GWENT Wildlife Trust (GWT) have welcomed the decision to refuse plans for a large solar power station on the ancient and protected Levels landscape.

The development had it gone ahead, would have resulted in 250,000 solar panels being built on 129 hectares of protected Sites of Special Scientific Interest (SSSI) land at Wentlooge between Cardiff and Newport, for a period of 40 years.

The plans were refused by Welsh Government Minister for Rural Affairs Lesley Griffiths.

Planning inspector Hywel Wyn Jones recommended consent for the 250,000-panel solar power station.

However, Ms Lesley Griffiths said it would have an “unacceptable impact” on a landscape of outstanding historic interest.

Gwent Wildlife Trust fought plans for the solar power station along with community group Friends of the Gwent Levels (FOGL), Wentlooge and Marshfield Community Councils and Newport City Council.

GWT objected to the plans saying "the vast area of glass and metal from the proposed solar power station would have been likely to disrupt the hydrology of this fragile and complex wetland site, of national importance for nature".

They also raised concerns about water pollution and flooding, damaging habitats for iconic species such water voles, otters and lapwings.


GWT’s Head of Nature Recovery Gemma Bodé said: “The race to become net carbon zero must not compromise the health of our already fragile ecosystems, especially at Sites of Special Scientific Interest (SSSI) like the Levels.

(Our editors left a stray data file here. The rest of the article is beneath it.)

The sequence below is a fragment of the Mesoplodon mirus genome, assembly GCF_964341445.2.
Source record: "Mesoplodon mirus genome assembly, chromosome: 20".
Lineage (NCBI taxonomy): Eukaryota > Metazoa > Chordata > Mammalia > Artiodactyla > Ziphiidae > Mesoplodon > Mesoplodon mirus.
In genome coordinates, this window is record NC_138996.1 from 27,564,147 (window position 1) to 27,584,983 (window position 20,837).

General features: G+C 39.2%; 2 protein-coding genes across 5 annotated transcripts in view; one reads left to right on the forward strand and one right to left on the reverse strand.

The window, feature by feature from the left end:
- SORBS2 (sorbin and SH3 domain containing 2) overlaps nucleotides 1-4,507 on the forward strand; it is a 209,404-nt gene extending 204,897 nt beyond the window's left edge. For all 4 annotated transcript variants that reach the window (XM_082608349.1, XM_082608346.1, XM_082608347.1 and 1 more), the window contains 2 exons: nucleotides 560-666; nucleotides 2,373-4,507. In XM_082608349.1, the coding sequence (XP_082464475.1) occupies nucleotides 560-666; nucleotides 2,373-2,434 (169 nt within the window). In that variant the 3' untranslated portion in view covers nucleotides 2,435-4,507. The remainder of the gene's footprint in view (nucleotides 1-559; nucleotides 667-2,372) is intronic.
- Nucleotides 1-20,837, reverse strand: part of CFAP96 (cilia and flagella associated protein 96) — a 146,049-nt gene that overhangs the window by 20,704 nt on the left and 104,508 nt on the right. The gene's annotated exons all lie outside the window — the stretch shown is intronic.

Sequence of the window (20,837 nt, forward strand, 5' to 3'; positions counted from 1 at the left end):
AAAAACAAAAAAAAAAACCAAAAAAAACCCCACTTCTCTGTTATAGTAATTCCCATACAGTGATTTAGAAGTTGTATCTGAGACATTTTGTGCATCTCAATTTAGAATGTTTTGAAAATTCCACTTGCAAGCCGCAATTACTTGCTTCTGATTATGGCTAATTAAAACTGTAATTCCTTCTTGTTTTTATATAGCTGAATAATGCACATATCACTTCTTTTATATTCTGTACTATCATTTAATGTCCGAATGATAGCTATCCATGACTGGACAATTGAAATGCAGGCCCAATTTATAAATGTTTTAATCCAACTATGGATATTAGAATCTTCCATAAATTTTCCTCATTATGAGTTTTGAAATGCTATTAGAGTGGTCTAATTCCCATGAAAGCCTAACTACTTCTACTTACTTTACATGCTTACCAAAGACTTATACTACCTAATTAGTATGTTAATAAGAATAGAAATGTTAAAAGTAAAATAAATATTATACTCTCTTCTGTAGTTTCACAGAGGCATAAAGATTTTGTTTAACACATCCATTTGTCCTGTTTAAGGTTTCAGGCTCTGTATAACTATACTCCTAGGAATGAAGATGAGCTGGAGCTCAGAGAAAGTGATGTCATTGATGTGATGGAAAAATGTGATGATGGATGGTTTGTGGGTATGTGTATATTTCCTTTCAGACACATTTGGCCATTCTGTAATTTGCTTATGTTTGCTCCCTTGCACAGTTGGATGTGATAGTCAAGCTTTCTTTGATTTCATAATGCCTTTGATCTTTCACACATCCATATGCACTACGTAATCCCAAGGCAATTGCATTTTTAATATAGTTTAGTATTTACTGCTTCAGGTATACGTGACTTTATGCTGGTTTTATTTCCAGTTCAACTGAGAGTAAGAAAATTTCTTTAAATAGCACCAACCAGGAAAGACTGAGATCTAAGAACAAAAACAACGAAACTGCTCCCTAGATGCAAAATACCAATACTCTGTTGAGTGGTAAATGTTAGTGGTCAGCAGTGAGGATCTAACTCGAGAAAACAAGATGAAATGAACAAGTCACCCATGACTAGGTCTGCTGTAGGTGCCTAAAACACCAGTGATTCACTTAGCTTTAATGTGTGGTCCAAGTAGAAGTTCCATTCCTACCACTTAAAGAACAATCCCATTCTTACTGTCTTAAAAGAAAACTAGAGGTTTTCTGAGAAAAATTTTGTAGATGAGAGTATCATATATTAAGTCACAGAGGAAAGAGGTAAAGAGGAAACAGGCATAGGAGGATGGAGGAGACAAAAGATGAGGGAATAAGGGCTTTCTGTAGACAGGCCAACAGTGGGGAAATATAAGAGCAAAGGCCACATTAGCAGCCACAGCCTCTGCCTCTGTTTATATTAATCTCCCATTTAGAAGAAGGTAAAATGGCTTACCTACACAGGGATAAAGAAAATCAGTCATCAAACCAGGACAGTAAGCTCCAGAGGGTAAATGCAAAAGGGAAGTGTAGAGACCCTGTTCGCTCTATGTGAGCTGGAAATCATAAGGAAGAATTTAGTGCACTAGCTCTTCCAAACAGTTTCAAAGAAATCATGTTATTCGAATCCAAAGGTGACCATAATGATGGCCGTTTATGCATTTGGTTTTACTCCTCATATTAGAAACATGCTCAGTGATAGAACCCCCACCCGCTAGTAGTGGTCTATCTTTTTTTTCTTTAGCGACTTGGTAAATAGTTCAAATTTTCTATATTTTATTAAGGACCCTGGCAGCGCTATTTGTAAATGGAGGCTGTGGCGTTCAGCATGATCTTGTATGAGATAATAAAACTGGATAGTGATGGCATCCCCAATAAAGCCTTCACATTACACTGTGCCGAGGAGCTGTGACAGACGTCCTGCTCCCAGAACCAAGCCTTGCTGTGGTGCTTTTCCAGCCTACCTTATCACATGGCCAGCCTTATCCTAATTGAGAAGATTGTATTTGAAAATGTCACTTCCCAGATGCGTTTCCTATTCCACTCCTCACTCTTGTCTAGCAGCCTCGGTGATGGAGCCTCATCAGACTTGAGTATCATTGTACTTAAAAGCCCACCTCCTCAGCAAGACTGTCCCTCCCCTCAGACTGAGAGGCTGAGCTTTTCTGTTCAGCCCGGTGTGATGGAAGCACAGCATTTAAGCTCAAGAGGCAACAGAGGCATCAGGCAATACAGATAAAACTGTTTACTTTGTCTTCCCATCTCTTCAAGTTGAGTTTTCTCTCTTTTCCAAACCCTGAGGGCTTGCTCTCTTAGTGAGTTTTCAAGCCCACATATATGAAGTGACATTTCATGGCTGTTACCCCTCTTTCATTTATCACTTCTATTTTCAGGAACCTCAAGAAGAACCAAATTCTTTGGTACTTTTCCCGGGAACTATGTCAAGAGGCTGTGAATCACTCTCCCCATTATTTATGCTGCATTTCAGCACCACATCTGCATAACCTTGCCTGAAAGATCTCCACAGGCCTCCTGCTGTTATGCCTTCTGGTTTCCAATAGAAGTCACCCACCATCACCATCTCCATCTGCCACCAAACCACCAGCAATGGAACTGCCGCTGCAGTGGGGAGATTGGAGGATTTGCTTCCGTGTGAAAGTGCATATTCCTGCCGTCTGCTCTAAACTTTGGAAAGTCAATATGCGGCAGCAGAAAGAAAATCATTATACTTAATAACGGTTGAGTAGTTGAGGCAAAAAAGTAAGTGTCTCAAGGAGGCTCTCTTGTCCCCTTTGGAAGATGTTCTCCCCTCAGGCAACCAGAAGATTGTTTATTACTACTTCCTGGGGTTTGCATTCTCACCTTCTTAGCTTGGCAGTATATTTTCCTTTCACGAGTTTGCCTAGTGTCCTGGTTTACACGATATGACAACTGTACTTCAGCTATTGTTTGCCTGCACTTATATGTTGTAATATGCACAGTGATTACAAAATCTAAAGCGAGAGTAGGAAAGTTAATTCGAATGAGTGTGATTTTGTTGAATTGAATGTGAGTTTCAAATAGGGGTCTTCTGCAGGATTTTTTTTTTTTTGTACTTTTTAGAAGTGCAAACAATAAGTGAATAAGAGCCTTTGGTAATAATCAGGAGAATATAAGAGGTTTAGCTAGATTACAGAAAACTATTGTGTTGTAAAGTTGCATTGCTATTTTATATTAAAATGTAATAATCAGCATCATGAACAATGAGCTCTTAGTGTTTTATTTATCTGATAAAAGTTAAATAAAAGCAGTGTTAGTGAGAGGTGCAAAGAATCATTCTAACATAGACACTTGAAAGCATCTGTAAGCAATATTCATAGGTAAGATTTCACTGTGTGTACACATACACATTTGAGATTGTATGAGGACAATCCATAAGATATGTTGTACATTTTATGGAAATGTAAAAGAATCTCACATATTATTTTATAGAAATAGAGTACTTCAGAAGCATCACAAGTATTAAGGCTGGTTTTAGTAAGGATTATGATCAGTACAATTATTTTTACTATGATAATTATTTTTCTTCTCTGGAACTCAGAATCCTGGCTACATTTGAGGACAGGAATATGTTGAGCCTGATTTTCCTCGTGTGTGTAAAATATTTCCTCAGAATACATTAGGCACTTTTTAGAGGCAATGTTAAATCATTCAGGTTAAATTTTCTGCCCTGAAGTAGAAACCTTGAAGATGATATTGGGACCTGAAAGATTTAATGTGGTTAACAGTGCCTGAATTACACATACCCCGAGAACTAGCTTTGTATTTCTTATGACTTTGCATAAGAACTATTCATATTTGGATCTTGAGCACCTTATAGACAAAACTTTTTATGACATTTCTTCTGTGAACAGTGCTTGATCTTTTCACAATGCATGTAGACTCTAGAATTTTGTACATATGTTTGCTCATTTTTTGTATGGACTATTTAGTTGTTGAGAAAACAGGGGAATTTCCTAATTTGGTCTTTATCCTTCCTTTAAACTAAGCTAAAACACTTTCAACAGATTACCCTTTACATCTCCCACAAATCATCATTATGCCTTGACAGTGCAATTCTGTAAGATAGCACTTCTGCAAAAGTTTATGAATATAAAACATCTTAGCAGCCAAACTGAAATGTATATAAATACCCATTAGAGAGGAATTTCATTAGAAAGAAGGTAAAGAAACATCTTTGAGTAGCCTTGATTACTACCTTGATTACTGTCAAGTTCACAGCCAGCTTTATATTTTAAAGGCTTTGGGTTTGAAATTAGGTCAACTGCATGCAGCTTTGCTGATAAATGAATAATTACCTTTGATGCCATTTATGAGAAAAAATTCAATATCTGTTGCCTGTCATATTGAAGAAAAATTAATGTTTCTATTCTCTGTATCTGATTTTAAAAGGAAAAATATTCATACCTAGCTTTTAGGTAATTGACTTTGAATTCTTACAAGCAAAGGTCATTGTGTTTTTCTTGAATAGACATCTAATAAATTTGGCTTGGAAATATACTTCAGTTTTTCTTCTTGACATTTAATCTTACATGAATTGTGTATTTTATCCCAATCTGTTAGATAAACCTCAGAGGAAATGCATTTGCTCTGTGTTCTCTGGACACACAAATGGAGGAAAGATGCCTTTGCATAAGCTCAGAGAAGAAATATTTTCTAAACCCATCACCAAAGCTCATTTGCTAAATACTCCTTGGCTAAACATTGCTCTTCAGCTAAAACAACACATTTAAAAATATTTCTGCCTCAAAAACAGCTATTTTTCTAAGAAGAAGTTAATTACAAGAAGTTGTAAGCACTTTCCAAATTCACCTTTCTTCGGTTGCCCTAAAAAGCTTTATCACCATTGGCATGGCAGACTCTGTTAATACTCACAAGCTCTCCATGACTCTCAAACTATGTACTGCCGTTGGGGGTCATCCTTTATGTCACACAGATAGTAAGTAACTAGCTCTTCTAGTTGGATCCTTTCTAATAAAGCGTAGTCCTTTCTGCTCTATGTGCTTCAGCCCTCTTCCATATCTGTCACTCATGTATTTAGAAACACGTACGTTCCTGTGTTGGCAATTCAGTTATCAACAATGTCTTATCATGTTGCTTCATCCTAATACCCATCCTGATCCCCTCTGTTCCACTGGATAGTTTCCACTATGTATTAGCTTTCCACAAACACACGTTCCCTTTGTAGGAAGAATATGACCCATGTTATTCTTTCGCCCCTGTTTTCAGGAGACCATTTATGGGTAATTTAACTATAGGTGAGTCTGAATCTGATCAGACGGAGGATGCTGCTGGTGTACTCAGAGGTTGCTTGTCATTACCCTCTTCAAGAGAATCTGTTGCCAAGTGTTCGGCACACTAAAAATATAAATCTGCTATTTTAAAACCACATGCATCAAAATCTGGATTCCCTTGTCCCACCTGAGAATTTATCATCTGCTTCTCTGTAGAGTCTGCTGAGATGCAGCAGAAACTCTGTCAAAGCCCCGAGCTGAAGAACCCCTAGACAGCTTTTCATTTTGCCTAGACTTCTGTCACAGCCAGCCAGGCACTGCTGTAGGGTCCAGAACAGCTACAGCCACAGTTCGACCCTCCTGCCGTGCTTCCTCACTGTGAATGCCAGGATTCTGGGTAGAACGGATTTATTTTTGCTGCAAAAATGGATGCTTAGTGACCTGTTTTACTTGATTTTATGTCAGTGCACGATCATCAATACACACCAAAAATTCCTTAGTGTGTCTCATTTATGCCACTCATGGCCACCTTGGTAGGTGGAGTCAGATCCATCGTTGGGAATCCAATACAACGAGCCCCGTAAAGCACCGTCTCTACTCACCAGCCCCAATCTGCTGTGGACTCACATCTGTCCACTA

“We welcome the Minister’s decision, which further emphasises the importance of the Gwent Levels and the need for its continued protection and enhancement, which comes hot on the heels of the refusal of a new motorway across the Levels in 2019 and Welsh Government’s declarations of a Climate Emergency, Biodiversity Crisis and Nature Emergency.

“Renewable energy is an important step forward but the impacts of these developments are vitally important decisions too.

"You can’t destroy the environment and its ability to contribute towards helping to alleviate the impacts of climate change to “save the environment” by building a solar power station on top of it.

“We know that climate change poses a significant risk to biodiversity and its ecosystems, however, we must ensure the way in which we tackle it (climate change) in itself does not lead to further declines in our diminished wildlife populations.”Levels is home to a wide range of rare species including water voles, otters, as well as breeding grounds for increasingly scarce birds including Lapwing.

And the intricate network of waterways known locally as reens, also provide unique habitats for hundreds of different water bugs including the King Diving beetle, which is found hardly anywhere else in the UK.